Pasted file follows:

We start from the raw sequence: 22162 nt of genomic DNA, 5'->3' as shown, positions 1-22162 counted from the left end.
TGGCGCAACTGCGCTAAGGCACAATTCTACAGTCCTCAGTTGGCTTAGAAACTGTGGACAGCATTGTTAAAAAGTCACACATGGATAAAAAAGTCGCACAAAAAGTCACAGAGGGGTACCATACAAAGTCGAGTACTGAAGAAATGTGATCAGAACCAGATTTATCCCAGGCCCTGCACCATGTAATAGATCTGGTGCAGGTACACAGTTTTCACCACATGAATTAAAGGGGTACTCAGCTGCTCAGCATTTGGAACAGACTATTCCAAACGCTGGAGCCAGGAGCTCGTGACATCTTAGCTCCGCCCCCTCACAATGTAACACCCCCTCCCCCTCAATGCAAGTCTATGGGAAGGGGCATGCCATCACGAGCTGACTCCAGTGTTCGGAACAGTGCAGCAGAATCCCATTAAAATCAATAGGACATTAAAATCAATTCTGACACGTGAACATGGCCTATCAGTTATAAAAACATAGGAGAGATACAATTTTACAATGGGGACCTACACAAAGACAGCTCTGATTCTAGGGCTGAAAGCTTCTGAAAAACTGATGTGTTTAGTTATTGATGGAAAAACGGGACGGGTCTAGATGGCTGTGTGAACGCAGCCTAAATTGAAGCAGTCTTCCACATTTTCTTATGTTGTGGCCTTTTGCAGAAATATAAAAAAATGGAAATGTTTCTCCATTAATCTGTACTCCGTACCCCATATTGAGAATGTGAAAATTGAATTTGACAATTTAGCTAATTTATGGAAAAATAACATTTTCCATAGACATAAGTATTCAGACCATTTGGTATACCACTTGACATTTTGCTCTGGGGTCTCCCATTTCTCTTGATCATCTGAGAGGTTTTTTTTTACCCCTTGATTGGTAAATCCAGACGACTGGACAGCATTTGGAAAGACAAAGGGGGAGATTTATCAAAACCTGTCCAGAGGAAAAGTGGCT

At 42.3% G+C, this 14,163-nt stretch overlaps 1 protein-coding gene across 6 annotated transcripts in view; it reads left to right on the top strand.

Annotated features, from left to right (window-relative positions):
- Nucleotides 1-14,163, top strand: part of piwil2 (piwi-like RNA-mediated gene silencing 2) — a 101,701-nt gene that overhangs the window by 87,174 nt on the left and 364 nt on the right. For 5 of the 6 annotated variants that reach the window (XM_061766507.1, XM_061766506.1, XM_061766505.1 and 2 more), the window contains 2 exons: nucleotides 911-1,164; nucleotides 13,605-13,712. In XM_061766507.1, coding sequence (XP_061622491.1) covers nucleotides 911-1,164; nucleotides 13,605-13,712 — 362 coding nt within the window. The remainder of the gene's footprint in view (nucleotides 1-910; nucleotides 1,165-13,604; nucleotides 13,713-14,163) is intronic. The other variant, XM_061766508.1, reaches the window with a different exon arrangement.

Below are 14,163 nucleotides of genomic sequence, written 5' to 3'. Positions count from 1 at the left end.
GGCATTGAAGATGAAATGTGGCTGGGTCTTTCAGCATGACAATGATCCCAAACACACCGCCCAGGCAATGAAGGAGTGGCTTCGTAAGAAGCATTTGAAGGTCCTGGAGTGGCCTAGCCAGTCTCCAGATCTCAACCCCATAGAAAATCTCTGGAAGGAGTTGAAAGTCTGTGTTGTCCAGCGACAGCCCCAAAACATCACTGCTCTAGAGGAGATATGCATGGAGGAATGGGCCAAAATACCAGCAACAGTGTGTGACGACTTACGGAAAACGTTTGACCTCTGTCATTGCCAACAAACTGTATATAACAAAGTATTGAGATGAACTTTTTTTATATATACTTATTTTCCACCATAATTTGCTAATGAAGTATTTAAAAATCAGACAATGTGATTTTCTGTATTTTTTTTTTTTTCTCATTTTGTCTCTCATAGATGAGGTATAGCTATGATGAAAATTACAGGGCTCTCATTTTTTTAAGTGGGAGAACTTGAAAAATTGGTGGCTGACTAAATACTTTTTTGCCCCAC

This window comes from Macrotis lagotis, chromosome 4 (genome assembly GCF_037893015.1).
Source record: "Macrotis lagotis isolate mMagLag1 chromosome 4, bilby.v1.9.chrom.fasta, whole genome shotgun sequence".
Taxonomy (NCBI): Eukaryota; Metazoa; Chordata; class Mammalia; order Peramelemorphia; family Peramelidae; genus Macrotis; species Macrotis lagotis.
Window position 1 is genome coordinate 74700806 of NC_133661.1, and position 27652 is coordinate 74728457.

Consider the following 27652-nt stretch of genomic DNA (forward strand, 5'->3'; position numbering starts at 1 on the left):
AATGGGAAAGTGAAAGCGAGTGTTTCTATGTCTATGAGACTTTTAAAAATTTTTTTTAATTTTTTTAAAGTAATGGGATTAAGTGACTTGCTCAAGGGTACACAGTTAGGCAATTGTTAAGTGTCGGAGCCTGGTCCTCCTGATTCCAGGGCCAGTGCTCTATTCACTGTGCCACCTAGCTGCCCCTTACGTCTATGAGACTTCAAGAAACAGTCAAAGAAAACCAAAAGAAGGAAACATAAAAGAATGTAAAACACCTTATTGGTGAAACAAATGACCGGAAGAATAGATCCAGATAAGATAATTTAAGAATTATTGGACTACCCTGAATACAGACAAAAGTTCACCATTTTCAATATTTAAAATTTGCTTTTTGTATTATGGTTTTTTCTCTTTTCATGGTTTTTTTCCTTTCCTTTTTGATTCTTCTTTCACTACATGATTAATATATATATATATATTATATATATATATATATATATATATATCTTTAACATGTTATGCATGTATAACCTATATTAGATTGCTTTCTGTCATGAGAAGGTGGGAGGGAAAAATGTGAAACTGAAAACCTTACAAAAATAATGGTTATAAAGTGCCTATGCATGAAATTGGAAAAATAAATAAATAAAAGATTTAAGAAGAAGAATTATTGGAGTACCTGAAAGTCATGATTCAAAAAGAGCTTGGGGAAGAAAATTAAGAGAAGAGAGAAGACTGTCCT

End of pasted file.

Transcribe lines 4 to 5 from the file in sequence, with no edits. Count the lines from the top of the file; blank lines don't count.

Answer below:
Annotated features, from left to right (window-relative positions):
- Nucleotides 1-14,163, top strand: part of piwil2 (piwi-like RNA-mediated gene silencing 2) — a 101,701-nt gene that overhangs the window by 87,174 nt on the left and 364 nt on the right. For 5 of the 6 annotated variants that reach the window (XM_061766507.1, XM_061766506.1, XM_061766505.1 and 2 more), the window contains 2 exons: nucleotides 911-1,164; nucleotides 13,605-13,712. In XM_061766507.1, coding sequence (XP_061622491.1) covers nucleotides 911-1,164; nucleotides 13,605-13,712 — 362 coding nt within the window. The remainder of the gene's footprint in view (nucleotides 1-910; nucleotides 1,165-13,604; nucleotides 13,713-14,163) is intronic. The other variant, XM_061766508.1, reaches the window with a different exon arrangement.